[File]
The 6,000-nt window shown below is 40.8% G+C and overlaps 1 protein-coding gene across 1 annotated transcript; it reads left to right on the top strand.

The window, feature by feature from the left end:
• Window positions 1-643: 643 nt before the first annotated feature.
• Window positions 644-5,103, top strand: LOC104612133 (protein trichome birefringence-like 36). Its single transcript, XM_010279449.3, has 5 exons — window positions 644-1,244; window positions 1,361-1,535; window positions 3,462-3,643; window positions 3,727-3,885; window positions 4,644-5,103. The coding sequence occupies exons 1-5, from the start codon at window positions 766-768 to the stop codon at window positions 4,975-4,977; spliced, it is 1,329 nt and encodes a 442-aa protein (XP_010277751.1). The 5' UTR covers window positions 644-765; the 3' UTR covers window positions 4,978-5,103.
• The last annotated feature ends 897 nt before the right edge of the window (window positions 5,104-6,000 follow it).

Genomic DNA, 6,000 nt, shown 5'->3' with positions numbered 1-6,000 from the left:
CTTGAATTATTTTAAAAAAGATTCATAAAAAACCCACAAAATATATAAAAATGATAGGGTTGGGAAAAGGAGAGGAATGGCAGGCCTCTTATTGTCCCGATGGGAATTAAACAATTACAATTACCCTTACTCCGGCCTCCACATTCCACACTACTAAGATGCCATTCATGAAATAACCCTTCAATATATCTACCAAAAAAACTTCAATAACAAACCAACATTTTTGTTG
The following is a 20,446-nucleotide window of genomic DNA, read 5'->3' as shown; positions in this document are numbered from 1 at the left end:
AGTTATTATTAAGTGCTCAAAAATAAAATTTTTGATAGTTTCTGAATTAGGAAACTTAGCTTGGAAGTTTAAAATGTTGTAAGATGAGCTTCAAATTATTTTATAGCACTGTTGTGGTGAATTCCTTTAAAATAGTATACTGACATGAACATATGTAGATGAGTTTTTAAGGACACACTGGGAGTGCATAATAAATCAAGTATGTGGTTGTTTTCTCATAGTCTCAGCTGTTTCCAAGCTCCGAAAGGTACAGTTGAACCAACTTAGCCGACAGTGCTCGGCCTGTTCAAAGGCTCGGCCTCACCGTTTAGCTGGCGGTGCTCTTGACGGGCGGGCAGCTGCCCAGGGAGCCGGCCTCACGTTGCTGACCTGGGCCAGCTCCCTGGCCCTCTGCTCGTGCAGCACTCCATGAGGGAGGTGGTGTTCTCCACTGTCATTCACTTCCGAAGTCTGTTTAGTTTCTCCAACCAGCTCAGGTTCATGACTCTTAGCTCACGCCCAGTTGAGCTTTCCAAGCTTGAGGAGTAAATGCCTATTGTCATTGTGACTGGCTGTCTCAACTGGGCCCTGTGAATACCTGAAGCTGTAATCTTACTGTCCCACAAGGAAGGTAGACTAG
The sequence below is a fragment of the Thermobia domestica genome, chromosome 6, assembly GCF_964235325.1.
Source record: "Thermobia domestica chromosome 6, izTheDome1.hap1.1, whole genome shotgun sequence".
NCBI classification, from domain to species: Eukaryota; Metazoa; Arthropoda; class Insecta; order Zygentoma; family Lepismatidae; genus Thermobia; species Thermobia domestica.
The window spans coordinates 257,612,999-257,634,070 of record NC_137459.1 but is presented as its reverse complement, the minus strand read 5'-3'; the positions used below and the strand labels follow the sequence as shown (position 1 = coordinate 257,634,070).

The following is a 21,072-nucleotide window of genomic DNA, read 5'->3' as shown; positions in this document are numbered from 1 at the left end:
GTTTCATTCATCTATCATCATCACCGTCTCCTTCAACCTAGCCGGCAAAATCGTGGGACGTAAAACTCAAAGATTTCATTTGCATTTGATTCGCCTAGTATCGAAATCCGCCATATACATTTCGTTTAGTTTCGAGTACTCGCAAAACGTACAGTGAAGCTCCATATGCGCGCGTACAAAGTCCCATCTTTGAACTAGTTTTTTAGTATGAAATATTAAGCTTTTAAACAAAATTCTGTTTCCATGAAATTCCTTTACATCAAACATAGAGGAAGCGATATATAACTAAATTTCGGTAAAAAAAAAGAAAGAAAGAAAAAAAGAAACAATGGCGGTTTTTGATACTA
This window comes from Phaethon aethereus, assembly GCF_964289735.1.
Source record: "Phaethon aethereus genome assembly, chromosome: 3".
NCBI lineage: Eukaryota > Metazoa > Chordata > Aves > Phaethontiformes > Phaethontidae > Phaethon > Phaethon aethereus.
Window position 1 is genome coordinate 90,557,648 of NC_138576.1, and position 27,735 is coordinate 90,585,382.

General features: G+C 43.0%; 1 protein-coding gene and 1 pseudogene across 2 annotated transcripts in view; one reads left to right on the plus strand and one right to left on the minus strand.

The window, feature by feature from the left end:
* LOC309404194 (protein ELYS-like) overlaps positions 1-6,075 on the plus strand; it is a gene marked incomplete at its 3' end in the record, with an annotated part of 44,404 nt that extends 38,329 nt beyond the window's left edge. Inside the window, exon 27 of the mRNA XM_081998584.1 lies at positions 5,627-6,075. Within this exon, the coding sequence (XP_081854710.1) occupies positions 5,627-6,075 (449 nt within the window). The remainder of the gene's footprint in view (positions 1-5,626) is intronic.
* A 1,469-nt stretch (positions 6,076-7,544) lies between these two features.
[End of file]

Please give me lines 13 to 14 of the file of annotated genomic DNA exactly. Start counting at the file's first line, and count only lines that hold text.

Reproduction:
The window spans coordinates 257,612,999-257,634,070 of record NC_137459.1 but is presented as its reverse complement, the minus strand read 5'-3'; the positions used below and the strand labels follow the sequence as shown (position 1 = coordinate 257,634,070).

The following is a 21,072-nucleotide window of genomic DNA, read 5'->3' as shown; positions in this document are numbered from 1 at the left end: